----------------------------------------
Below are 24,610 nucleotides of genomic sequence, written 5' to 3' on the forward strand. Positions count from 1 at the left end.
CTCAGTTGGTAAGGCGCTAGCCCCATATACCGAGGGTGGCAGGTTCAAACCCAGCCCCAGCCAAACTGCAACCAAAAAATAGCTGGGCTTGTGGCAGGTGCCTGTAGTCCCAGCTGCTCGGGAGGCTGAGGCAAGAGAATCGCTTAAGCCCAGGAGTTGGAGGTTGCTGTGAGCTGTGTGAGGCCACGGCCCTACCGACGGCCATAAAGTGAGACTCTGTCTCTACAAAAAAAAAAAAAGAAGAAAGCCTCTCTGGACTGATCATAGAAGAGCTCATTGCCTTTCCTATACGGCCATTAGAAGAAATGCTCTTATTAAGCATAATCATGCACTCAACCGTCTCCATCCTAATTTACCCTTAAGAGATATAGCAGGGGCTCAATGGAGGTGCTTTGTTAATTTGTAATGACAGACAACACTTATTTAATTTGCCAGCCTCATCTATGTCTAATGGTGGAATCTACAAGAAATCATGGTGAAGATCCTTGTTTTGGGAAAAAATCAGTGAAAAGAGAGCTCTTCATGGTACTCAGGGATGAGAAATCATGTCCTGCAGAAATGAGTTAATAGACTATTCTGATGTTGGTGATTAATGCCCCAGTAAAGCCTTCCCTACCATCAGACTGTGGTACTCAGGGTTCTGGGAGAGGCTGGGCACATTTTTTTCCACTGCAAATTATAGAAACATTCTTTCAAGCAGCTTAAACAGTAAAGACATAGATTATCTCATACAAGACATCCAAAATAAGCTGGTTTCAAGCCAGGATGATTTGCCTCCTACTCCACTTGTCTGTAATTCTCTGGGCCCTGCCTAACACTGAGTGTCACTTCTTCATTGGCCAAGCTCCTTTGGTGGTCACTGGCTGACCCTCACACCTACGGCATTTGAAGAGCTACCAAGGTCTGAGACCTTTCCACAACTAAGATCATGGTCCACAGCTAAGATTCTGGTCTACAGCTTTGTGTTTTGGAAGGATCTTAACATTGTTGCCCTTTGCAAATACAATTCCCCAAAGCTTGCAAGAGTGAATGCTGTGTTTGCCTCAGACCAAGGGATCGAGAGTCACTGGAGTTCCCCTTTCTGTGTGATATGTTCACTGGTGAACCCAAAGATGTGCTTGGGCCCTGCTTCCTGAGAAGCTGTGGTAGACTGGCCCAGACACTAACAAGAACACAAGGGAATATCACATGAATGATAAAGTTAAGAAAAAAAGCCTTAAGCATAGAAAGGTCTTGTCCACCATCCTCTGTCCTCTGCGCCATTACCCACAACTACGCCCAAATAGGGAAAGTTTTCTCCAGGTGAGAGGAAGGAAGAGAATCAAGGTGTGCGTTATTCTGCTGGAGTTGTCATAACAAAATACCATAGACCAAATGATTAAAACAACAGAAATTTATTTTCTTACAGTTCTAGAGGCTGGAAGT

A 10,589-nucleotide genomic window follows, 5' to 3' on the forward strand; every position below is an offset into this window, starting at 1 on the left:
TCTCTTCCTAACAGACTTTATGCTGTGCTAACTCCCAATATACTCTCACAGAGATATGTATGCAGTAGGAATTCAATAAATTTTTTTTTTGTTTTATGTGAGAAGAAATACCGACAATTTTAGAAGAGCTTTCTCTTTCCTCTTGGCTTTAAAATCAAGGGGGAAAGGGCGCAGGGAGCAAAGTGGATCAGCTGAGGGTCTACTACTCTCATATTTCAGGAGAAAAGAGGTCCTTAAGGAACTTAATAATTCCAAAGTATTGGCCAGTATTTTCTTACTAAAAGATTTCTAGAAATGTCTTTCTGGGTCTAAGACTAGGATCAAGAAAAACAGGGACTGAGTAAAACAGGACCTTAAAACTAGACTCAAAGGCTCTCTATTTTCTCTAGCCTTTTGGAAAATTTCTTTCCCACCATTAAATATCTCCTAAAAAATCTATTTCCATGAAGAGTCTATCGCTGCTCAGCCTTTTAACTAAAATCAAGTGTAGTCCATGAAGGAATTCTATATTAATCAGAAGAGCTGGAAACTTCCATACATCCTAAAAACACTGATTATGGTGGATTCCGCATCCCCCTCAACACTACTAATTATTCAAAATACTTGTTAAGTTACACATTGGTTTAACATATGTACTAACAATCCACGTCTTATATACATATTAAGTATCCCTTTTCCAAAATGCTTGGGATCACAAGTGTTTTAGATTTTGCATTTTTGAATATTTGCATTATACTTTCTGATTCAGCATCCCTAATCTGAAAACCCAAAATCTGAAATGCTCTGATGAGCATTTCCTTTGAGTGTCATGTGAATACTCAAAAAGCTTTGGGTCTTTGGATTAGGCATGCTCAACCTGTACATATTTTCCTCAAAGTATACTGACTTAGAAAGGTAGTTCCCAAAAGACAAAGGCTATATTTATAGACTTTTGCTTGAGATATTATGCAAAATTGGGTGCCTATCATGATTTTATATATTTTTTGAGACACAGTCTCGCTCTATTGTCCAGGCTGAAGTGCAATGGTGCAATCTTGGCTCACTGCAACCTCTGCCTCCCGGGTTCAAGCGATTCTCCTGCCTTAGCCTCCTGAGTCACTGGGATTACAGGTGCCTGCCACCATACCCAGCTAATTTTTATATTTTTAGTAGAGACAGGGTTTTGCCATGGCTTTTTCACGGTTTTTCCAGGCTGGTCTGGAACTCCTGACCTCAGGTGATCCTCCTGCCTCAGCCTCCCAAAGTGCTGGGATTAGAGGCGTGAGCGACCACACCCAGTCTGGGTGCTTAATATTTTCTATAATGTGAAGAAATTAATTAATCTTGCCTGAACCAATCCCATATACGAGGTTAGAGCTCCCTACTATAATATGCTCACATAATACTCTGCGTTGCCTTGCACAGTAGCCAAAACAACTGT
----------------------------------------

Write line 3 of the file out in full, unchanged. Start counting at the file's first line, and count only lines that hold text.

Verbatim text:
A 10,589-nucleotide genomic window follows, 5' to 3' on the forward strand; every position below is an offset into this window, starting at 1 on the left: